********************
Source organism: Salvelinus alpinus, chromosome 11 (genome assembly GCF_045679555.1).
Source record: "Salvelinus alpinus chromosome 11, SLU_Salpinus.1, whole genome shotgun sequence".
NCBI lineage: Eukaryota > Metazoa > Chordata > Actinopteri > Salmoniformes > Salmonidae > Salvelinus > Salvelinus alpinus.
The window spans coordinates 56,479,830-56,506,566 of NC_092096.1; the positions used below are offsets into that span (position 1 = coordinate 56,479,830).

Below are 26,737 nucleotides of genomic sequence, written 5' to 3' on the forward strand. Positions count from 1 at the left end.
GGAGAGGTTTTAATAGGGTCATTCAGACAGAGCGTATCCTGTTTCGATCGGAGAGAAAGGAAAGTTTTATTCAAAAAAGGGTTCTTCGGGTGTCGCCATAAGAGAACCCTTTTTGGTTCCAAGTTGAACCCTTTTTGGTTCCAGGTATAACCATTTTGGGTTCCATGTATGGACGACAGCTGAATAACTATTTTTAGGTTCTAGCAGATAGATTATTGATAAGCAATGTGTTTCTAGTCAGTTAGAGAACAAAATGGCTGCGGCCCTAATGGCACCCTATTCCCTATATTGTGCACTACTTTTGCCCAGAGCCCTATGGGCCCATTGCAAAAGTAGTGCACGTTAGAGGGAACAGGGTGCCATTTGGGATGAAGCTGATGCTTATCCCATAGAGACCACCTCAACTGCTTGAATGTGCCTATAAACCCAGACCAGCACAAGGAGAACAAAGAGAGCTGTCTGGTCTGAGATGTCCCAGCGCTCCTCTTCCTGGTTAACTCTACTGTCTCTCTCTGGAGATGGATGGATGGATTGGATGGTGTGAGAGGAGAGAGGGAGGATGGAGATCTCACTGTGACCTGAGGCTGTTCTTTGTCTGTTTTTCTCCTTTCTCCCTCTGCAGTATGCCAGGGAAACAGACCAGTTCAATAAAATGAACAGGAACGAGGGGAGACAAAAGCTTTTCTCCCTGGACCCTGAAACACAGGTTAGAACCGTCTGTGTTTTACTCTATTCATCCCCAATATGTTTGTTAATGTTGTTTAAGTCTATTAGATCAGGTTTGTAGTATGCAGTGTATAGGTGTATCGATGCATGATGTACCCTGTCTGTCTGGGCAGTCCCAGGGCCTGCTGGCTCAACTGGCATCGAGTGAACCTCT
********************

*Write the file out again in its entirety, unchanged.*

Source organism: Salvelinus alpinus, chromosome 11 (genome assembly GCF_045679555.1).
Source record: "Salvelinus alpinus chromosome 11, SLU_Salpinus.1, whole genome shotgun sequence".
NCBI lineage: Eukaryota > Metazoa > Chordata > Actinopteri > Salmoniformes > Salmonidae > Salvelinus > Salvelinus alpinus.
The window spans coordinates 56,479,830-56,506,566 of NC_092096.1; the positions used below are offsets into that span (position 1 = coordinate 56,479,830).

Below are 26,737 nucleotides of genomic sequence, written 5' to 3' on the forward strand. Positions count from 1 at the left end.
GGAGAGGTTTTAATAGGGTCATTCAGACAGAGCGTATCCTGTTTCGATCGGAGAGAAAGGAAAGTTTTATTCAAAAAAGGGTTCTTCGGGTGTCGCCATAAGAGAACCCTTTTTGGTTCCAAGTTGAACCCTTTTTGGTTCCAGGTATAACCATTTTGGGTTCCATGTATGGACGACAGCTGAATAACTATTTTTAGGTTCTAGCAGATAGATTATTGATAAGCAATGTGTTTCTAGTCAGTTAGAGAACAAAATGGCTGCGGCCCTAATGGCACCCTATTCCCTATATTGTGCACTACTTTTGCCCAGAGCCCTATGGGCCCATTGCAAAAGTAGTGCACGTTAGAGGGAACAGGGTGCCATTTGGGATGAAGCTGATGCTTATCCCATAGAGACCACCTCAACTGCTTGAATGTGCCTATAAACCCAGACCAGCACAAGGAGAACAAAGAGAGCTGTCTGGTCTGAGATGTCCCAGCGCTCCTCTTCCTGGTTAACTCTACTGTCTCTCTCTGGAGATGGATGGATGGATTGGATGGTGTGAGAGGAGAGAGGGAGGATGGAGATCTCACTGTGACCTGAGGCTGTTCTTTGTCTGTTTTTCTCCTTTCTCCCTCTGCAGTATGCCAGGGAAACAGACCAGTTCAATAAAATGAACAGGAACGAGGGGAGACAAAAGCTTTTCTCCCTGGACCCTGAAACACAGGTTAGAACCGTCTGTGTTTTACTCTATTCATCCCCAATATGTTTGTTAATGTTGTTTAAGTCTATTAGATCAGGTTTGTAGTATGCAGTGTATAGGTGTATCGATGCATGATGTACCCTGTCTGTCTGGGCAGTCCCAGGGCCTGCTGGCTCAACTGGCATCGAGTGAACCTCT